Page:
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How to make rugs

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The subject of Home Industries is beginning to attract the attention of those who are interested in political economy and the general welfare of the country, and thoughtful people are asking themselves why, in all the length and breadth of America, there are no well-established and prosperous domestic manufactures.

We have no articles of use or luxury made in homes which are objects of commercial interchange or sources of family profit. To this general statement there are but few exceptions, and curiously enough these are, for the most part, in the work of our native Indians.

A stranger in America, wishing—after the manner of travelers—to carry back something characteristic of the country, generally buys what we call “Indian curiosities”—moccasins, baskets, feather-work, and the one admirable and well-established product of Indian manufacture, the Navajo blanket. But these hardly represent the mass of our people.

We may add to the list of Indian industries, lace making, which is being successfully taught at some of the reservations, but as it is not as yet even a self-supporting industry, the above-named “curiosities” and the Navajo blanket stand alone as characteristic hand-work produced by native races; while from our own, or that of the co-existent Afro-American, we have nothing to show in the way of true domestic manufactures.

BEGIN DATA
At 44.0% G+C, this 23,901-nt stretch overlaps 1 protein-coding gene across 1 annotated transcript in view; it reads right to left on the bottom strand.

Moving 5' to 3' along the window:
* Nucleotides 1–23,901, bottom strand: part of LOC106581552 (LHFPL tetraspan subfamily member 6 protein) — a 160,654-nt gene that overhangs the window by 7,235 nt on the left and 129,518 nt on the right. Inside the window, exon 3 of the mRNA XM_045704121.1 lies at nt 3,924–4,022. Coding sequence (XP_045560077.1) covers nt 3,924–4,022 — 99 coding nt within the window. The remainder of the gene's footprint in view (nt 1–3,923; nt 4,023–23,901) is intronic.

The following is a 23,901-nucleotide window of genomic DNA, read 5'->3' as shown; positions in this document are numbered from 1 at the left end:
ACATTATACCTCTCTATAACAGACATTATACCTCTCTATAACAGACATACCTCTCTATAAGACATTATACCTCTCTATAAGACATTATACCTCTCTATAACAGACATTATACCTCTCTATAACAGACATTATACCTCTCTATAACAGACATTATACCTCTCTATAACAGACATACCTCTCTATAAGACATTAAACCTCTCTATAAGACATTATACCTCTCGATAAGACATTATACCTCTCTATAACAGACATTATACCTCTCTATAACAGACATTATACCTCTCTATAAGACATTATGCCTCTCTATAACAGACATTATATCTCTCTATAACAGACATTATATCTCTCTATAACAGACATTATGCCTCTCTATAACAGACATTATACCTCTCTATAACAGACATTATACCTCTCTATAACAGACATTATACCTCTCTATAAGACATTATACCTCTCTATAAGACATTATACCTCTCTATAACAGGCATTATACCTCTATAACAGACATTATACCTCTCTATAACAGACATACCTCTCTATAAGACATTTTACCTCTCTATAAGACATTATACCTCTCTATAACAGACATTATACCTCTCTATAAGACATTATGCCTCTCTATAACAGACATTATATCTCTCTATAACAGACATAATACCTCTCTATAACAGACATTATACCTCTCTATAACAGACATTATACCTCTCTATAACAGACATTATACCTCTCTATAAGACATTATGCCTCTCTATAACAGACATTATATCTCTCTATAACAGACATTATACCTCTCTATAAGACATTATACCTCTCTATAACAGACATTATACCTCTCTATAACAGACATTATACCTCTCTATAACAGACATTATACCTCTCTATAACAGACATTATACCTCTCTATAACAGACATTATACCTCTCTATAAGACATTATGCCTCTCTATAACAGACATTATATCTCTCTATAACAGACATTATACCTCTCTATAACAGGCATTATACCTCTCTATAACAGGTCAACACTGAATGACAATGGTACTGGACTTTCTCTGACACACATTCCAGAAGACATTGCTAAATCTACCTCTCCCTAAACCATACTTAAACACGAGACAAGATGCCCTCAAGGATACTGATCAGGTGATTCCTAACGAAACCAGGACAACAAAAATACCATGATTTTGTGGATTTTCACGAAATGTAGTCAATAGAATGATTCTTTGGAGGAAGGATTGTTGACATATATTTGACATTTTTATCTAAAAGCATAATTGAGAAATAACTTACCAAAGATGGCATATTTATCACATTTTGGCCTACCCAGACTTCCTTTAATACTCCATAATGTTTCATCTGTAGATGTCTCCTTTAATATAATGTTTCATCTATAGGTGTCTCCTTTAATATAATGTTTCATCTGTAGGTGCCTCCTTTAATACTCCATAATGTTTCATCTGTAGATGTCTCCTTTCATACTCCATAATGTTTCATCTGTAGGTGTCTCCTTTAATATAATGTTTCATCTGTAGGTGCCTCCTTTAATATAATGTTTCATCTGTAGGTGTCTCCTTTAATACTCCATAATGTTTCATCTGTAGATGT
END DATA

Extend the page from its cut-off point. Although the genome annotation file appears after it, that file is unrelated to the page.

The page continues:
When we contrast this want of production with the immense home product of Europe, Asia, parts of Africa, and South America—and even certain islands of the Southern Seas—we cannot help feeling a sort of dismay at the contrast; and it is only by a careful study of the conditions which have made the difference that we become reassured. It is, in fact, our very prosperity, the exceptionally favourable circumstances which are a part of farming life in this country, which has hitherto diverted efforts into other channels.

These conditions did not exist during the early days of America, and we know that while there was little commercial exchange of home commodities, many of the arts which are used to such profitable purpose abroad existed in this country and served greatly to modify home expenses and increase home comforts. To account for the cessation of these household industries, it is only necessary to notice the drift of certain periods in the short history of America’s settlement and development.

We shall see that the decline of domestic manufactures in New England and the Middle States was coincident with two rapidly increasing movements, one of which was the opening and settlement of the great West, and the other the establishment of cotton and woolen mills throughout the country.

In short, the abundant acreage of Western lands, fertile beyond the dreams of New England or Old World tillers, threw the entire business of production or family support upon the man. The profit of his easily acquired farm land was so great and certain that it became almost a reproach to him to have his womenkind busy themselves with other than necessary household duties.

The cotton and woolen mills stood ready to supply the needed material for clothing, and it was positive economy to push the spinning-wheel out of sight under the garret eaves and chop up the bulky loom for firewood....